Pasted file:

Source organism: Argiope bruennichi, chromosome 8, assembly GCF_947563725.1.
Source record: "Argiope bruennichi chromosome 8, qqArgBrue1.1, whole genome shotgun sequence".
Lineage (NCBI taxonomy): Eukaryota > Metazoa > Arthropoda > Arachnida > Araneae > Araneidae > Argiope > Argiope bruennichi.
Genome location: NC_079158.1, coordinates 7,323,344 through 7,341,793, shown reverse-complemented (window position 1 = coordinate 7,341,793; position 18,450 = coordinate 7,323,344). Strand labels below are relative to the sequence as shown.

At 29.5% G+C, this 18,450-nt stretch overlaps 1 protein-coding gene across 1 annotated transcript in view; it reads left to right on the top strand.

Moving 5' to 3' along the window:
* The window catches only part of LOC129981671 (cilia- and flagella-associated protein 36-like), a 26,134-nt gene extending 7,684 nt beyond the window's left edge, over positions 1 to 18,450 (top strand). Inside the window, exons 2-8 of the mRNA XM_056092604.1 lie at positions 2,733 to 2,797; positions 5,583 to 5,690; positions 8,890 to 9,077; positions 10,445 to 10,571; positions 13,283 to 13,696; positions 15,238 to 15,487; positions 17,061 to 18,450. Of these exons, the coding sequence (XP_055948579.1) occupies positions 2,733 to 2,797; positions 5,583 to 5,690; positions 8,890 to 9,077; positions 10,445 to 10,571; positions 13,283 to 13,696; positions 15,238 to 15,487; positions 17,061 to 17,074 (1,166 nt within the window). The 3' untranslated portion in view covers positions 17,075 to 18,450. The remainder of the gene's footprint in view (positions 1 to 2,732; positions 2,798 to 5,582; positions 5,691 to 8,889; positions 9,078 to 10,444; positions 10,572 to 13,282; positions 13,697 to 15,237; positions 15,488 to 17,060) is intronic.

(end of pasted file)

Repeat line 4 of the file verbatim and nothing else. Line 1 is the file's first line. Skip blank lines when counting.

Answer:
Genome location: NC_079158.1, coordinates 7,323,344 through 7,341,793, shown reverse-complemented (window position 1 = coordinate 7,341,793; position 18,450 = coordinate 7,323,344). Strand labels below are relative to the sequence as shown.